In their fight for survival, plants have evolved defenses against herbivory. There are three main categories of defense that plants use. The first defensive mechanism is mechanical defense, which includes physical features such as thorns and needles. The second type of plant defense is masting, which involves producing more progeny than any predators can consume. An example of this is Oak and Beach trees, which release so many cones that they can not all be consumed by predators. The final type of defense is chemical defense, which is comprised of five subgroups. The first chemical responses are secondary metabolites. This type defense prevents the herbivore from using its central metabolism to digest the plant. The second type of chemical defense is producing unpalatable taste which keeps predators from consuming the plant. These plants normally contain terpenes and phenolics. Some plants that take advantage of this mechanism are milkweed and mustards. The third type of chemical defense is inhibiting absorption. These plants do not allow the predators digestive enzymes to get absorb nutrients during digestion. The more of the plant that the predator eats the greater the effect will be. An example of plants that use this method are tannins and cumerins. The fourth chemical defense is a plant's ability to make toxins. These toxins are usually alkaloids and cyanides. Deadly nightshade is a plant that uses a toxin to protect itself from any predator. The last type of chemical defense is repellants. These plants usually contain one of the chemicals terpenes or amines. Citronella plants take advantage of this method.

Predator-Prey Models[edit | edit source]

In 1965 Rosenweig and McArthur came up with a predator prey model using linked equations that was a modification of the Lotka-Volterra equation.

In this model:

N=Prey Species Population
P=Predator Population
=Predation Coefficient(consists of searching, catching, and consuming)
=Conversion Factor
m=Mortality Coefficient
r=Growth Rate

In order to make more sense of these models we need to look at Zero Growth Isoclines(ZGI) also called a Nullcline. This is where or is set equal to zero. Then the equation it is solved for P or N. To solve for the prey's ZGI you solve for P when . To solve for the predator's ZGI you solve for N when .

In order to maintain prey population size at equilibrium, the predator population must increase or become more efficient ( increases) predators. The larger , the fewer predators that are needed. To maintain P at equilibrium you need N prey; if m is higher you need more N or an increase in . Also, the more efficient P (higher ), the fewer N needed. When you plot the prey's ZGI with N as the horizontal axis and P(r/) as the horizontal axis, you get a horizontal line. When you plot the predator's ZGI on the same graph (N=m/) you get a vertical line. When you plot the vectors for all different populations, you get a stable limit cycle, which also leads to stable oscillations on a graph where N and P are plotted against time. This is also well known as the common Predator-Prey cycle.Common Predator-Prey Cycle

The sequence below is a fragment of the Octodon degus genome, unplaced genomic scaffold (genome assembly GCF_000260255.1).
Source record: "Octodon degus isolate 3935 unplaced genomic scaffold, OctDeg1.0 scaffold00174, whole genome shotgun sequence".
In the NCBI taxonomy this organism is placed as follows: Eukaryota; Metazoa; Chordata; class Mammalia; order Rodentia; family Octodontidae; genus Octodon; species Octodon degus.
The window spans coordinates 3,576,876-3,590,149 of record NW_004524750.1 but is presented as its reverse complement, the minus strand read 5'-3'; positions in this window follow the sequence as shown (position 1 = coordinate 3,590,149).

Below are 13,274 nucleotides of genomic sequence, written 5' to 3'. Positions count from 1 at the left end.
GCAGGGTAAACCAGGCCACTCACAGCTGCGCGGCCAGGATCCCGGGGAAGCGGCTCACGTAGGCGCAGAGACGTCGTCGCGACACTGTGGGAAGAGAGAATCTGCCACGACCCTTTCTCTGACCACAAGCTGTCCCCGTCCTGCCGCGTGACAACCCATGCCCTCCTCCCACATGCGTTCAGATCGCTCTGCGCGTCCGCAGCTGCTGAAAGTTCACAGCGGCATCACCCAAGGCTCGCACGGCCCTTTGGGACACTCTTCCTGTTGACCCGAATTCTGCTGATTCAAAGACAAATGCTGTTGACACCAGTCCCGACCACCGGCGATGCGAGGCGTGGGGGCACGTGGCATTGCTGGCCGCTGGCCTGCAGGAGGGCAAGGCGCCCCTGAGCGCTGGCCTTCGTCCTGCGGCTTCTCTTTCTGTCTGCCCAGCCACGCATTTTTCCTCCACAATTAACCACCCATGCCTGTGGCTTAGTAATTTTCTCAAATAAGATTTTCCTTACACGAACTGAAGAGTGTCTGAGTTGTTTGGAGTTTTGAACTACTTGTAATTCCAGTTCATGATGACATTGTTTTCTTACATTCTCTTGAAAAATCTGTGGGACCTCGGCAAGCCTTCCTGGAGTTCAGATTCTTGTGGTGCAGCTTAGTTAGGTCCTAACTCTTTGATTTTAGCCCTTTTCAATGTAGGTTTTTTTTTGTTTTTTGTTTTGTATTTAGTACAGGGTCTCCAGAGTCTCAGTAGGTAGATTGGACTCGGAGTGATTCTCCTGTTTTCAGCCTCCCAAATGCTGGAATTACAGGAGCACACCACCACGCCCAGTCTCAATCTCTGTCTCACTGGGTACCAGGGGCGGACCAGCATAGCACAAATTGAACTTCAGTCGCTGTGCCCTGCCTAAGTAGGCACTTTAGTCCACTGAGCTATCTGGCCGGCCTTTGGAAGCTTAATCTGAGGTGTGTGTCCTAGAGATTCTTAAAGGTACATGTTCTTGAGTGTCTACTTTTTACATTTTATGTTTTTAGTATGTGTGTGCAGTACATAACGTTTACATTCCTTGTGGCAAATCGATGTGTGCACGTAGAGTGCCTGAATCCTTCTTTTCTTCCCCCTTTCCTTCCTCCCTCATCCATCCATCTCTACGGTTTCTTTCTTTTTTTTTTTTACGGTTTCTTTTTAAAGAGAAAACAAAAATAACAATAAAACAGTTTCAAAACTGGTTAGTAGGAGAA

There are also a few assumptions that are built into this model:

1. Size of N is limited only by P
2. N is the only food source for P
3. P can consume infinite amounts of N (never satiated)
4. N & P encounter each other randomly
5. P & N age structure is invariant

Predator-Prey cycles are an important part of understanding the relationships between predator and prey. The first realization of this cycle was believed to be noticed by an Italian mathematician named Volterra. Volterra's equations are extensively used in the study of species relationships. Volterra observed Adriattic fishing fleets rise and fall with the numbers of fish caught. As the number of fish (prey) increased so did the number of fisherman (predator) and as the fish decreased so did the number of fisherman. This cycle will eventually repeat itself.

It has also become apparent that Predator-Prey relationships are a major driving force behind evolution. As predator density increases, the number of prey consumed also increases. This forces the prey to adapt to avoid consumption. In other words, the individuals who are better at avoiding consumption live on. Since the better-adapted individuals survive to reproduce, they pass on their survival skills to their young. With a prey population that is becoming better at avoiding consumption, the predators must also adapt to become more efficient. The individuals who cannot capture any prey die off, and the better-adapted population lives on to pass on their traits. This continues in an evolutionary predator-prey cycle.[8]

The Canadian Lynx and Snowshoe Hare are prime examples of a predator-prey relationship. The Canadian Lynx are considered a specialized predator: they will try to only feed on the Snowshoe Hare. Since the 1720s the Canadian government and the Hudson Bay Company have been keeping meticulous records of the rise and fall of Lynx and Hare numbers. Every eight to ten years, the cycle can be observed. Another excellent example of these relationships is the predation of lemmings in the high-Arctic tundra in Greenland. The lemmings have 4 main predators: the arctic fox, the snowy owl, the stoat, and the longtailed skua. This is a highly observed relationship because the number of prey has no limits other than predation. This means that they have an unlimited habitat available to them and an unlimited food source. Since there are no other factors contributing to the number of prey, scientists are able to find many relationships between predator and prey, such as which predators are more efficient during high and low prey densities, which predators are more effective during certain seasons, and so on.[9]

References[edit | edit source]

  1. ^ Carbone, C., Teacher, A., and Rowcliffe, J. M. 2007. The Costs of Carnivory. PLoS Biol. 5 (2) e22.
  2. ^ Coley, P.D. et al. 1996. Herbivory and Plant Defenses in Tropical Forests. Annu. Rev. Ecol. 27 pp. 305-335
  3. ^ Gilg, Oliver et al. 2003. Cyclic Dynamics in a Simple Vertebrate Predator-Prey Community. "Science" 302 pp 866-868.
  4. ^ Kalka, Margareta et al. 2008 Bats Limit Arthropods and Herbivory in a Tropical Forest. Science 320 pp. 71
  5. ^ Preston, B. T., Capellini, I., McNamara, P., Barton, R. A., and Nunn, C. L. 2009. Parasite Resistance and the Active Significance of Sleep BMC Evol Biol. 9:7.
  6. ^ Sih, Andrew et al. 1985. Predation, Competition, and Prey Communities: A Review of Field Experiments. Ann. Rev. Ecol. Syst. 16 pp. 292-311.
  7. ^ Yoshida, Takehito et al. 2003. Rapid Evolution Drives Ecological Dynamics in a Predator-Prey Sysetm. Letters to Nature 303-306.